Over a span of centuries ancient Tamil beliefs, practices and mythology were being absorbed into Vedic beliefs and practices, but that process was interrupted in the 8th century AD when a devotional revolution took place in south India as the Bhakti movement was born. Wandering Tamil poet-saints singing passionate devotional hymns to Shiva, Vishnu and Shakti ignited a new, intimate, personal mode of worship independent of ritual, gender or caste and its focus on a personal connection between worshipper and deity remains the standard practice throughout Hinduism. Temple worship with priestly intermediaries is common, but Bhakti is the preferred mode of worship for daily puja rituals.
Over 600 years, these hymns and poems were compiled as sacred texts, the Triumurai for those devoted to Shiva, and the Naalayira Divya Prabhandham, dedicated to Vishnu. They were composed in the Tamil language rather than the Vedic Sanskrit, and their passionate devotional hymns and poetic descriptions of the deities became a guide and reference, not just for Hindu scholars, musicians and dancers, but to Chola bronzesmiths as well.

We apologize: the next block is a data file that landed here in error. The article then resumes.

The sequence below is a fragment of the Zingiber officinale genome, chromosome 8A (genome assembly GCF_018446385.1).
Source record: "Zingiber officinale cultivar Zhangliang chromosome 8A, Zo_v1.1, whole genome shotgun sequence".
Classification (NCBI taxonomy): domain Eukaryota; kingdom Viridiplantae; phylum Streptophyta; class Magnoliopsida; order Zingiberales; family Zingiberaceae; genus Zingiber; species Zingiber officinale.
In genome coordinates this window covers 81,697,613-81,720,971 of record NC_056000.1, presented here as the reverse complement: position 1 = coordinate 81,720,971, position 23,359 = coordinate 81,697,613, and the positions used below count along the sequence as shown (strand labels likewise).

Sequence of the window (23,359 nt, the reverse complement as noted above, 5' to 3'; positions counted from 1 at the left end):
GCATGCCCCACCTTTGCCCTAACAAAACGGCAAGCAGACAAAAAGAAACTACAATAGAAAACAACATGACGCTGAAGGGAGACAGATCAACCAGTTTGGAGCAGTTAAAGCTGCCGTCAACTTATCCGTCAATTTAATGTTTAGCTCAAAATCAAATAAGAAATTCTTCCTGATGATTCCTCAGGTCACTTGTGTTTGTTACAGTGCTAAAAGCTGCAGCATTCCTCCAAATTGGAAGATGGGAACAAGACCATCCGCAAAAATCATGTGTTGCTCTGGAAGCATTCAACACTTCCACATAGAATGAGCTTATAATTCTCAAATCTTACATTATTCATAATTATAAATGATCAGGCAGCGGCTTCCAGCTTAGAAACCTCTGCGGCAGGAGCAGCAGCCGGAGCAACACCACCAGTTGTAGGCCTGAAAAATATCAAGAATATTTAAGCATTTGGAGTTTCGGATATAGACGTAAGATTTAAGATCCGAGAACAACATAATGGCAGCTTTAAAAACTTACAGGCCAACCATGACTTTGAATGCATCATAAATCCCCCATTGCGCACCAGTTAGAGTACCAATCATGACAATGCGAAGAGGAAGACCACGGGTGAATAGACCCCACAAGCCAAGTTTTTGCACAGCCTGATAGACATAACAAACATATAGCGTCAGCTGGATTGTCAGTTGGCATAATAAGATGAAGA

Note 1 – It is said that Brahma created the seers solely to hear The Vedas and share them with humankind.
Note 2 – As facilitators of temple ritual, young Brahmins were, and are, required to memorize the Vedic hymns and mantras they will perform throughout their lives with subtle nuances of intonation and rhythm. Fastidious cross-checks ensure virtually no errors occur as this sacred knowledge is passed down through generations, and this oral tradition remains strong even today, with one Brahmin family in south India reportedly having passed The Vedas down without error for 3000 years.
Note 3 – Exactly when The Vedas were written down is unknown and likely to remain so. Contemporary Hindu nationalists in India claim The Vedas pre-date any other world religion, but because memory and speech leave no trace, that assertion is impossible to confirm. What no historian disputes, however, is Hinduism’s place as the world’s oldest living religion.